Viability of hypothalamic fragments

To validate the viability of the hypothalamic fragments, we used an automated method to measure the amount of LDH (lactate dehydrogenase) released into the incubation medium (Roche Diagnostic System).

RIA and protein determination

OT measurements were performed by RIA as previously described [27]. All samples from the same experiment were measured in a single assay in duplicate. The assay sensitivity and intra- and inter-assay coefficients of variation were 0.9 pg/ml, 12.6% and 7% respectively. Hormone release is expressed as pg/mg of protein. Protein content of the hypothalamic fragment was determined as previously described by Bradford [28].

Nitrite

Nitrite concentration (NO metabolite) in 10 μl of the incubation medium from each hypothalamic fragment was determined using a Sievers nitric oxide analyser (Sievers Instruments) [29]. Results are expressed as μM of nitrite production. This reflects the nitrite accumulation in the medium from each hypothalamic fragment.

Data analysis

The results are reported as means±S.E.M. and were subjected to one-way ANOVA, followed by the Newman–Keuls post hoc test. The level of significance was set at P<0.05.

RESULTS

Viability of hypothalamic fragments

As can be observed in Figure 1, there was no difference in the concentration of LDH in the medium when comparing the effects of incubation in isotonic or hypertonic solutions treated with NO donors. This result indicates that there is comparable tissue viability between the two conditions.

LDH concentration from hypothalamic fragments incubated with isotonic and hypertonic media treated with NO donors (SNP, SNAP and SIN-1)

Figure 1
LDH concentration from hypothalamic fragments incubated with isotonic and hypertonic media treated with NO donors (SNP, SNAP and SIN-1)

The number of hypothalamic fragments/group is given in parentheses.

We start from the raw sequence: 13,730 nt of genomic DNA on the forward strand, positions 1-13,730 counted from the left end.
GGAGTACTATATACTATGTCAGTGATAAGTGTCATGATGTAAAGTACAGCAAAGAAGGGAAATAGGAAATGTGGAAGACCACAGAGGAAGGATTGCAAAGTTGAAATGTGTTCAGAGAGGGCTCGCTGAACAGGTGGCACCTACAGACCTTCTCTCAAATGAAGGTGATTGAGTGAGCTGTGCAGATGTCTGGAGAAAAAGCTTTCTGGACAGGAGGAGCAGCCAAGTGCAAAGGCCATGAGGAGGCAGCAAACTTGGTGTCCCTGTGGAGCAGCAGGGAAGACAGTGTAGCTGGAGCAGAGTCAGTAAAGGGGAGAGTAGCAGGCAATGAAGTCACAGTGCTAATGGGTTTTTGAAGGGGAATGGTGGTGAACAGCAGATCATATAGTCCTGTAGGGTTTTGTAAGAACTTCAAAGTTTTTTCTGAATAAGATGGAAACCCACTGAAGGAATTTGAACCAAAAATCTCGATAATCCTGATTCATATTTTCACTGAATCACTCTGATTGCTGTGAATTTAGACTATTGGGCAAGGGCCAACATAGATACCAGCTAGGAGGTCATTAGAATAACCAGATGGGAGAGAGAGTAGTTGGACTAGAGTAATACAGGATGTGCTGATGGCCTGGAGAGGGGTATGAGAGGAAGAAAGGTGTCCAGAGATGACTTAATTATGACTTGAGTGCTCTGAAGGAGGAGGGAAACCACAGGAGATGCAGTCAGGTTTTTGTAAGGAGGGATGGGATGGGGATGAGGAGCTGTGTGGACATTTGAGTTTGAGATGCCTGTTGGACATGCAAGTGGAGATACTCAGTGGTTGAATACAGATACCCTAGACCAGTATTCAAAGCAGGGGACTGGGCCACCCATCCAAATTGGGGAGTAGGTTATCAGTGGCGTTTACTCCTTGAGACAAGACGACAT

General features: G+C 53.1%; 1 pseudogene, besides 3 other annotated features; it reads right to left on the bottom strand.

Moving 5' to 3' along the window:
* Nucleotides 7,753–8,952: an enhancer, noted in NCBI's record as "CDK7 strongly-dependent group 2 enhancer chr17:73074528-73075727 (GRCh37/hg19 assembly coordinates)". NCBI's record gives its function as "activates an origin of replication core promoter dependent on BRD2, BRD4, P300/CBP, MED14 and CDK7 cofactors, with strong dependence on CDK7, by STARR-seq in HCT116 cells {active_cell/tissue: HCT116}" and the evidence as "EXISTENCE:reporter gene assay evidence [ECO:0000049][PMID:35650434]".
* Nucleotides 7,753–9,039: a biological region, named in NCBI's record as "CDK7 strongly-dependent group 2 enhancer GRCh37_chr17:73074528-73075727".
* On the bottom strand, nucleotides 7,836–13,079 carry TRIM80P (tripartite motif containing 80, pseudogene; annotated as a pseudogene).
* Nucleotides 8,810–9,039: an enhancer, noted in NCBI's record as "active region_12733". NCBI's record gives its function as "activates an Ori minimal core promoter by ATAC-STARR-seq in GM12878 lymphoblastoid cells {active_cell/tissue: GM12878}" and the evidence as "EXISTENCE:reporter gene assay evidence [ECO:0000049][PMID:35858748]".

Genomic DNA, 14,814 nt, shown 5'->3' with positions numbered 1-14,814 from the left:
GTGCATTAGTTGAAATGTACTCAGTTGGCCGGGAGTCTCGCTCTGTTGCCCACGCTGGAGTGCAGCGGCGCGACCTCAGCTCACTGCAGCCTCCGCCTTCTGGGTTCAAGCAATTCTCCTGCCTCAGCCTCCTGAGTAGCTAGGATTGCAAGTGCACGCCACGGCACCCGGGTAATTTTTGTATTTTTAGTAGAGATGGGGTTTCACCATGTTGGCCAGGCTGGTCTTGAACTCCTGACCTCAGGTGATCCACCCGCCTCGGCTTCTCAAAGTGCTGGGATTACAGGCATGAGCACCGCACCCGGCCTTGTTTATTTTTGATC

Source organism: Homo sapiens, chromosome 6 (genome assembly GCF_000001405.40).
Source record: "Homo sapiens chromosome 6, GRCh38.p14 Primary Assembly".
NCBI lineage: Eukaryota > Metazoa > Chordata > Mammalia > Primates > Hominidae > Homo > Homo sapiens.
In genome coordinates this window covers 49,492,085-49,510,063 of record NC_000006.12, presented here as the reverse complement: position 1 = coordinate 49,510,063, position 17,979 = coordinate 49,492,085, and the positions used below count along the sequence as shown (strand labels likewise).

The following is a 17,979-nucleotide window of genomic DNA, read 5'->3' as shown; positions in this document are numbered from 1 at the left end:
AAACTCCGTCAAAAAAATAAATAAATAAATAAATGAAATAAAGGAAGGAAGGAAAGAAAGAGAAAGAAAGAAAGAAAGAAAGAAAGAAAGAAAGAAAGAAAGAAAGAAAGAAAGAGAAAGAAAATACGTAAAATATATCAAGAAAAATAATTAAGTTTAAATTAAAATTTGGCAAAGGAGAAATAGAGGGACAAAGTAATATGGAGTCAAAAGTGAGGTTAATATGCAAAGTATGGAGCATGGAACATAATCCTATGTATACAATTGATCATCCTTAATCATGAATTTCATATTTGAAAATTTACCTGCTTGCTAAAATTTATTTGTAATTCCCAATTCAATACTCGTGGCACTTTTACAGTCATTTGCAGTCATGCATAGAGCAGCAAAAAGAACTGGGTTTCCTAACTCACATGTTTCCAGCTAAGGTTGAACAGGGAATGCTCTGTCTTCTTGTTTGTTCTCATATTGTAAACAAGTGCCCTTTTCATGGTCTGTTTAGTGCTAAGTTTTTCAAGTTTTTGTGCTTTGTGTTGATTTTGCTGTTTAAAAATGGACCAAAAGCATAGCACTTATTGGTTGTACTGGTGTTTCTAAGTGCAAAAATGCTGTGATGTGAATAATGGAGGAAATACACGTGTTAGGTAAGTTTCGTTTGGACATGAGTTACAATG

Figure 1
LDH concentration from hypothalamic fragments incubated with isotonic and hypertonic media treated with NO donors (SNP, SNAP and SIN-1)

The number of hypothalamic fragments/group is given in parentheses.

Effect of osmotic stimulation on OT release and nitrite production

To evaluate the influence of osmolality on OT release, hypothalamic fragments were incubated in iso-osmotic (280 mOsm/kg of water) or hyperosmotic medium (340 mOsm/kg of water, with sodium chloride). Exposing basal hypothalamus to the hyperosmotic medium resulted in a significant increase in OT release (107.2±5.4 versus 177.5±5.40 pg of OT/mg of protein, P<0.001), which was associated with a significant decrease in nitrite production (0.58±0.12 versus 0.25±0.05 μM, P<0.01). These results suggest that hyperosmolality increases OT secretion, concomitant with a reduction in NO production.

Effect of NO donors and NOS inhibitors on OT release

To address the direct role of NO on OT release, NO donors (SNP, SNAP or SIN-1; 300 μM) were used to increase NO levels in the hypothalamic fragment. As shown in Figure 2(A), addition of NO donors resulted in a significant decrease in osmotically stimulated OT secretion. In contrast, basal OT release was unaffected by incubation of the hypothalamus with NO donors. Non-specific NOS inhibitors (L-NAME and L-NMMA; 300 μM) did not alter either basal or osmotically stimulated OT release (Figure 2B).

Effects of (A) the nitric oxide donors SNP, SNAP and SIN-1 and (B) the NOS inhibitors L-NAME and L-NMMA on OT release

Figure 2
Effects of (A) the nitric oxide donors SNP, SNAP and SIN-1 and (B) the NOS inhibitors L-NAME and L-NMMA on OT release

Values are means±S.E.M. *P<0.01 (compared with vehicle at 280 mOsm/kg of water); ++P<0.001 (SNP, SNAP and SIN-1 compared with vehicle at 340 mOsm/kg of water). The number of hypothalamic fragments per group is given in parentheses.

Figure 2
Effects of (A) the nitric oxide donors SNP, SNAP and SIN-1 and (B) the NOS inhibitors L-NAME and L-NMMA on OT release

Values are means±S.E.M. *P<0.01 (compared with vehicle at 280 mOsm/kg of water); ++P<0.001 (SNP, SNAP and SIN-1 compared with vehicle at 340 mOsm/kg of water). The number of hypothalamic fragments per group is given in parentheses.

Effect of HO inhibitor on OT release and NOS activity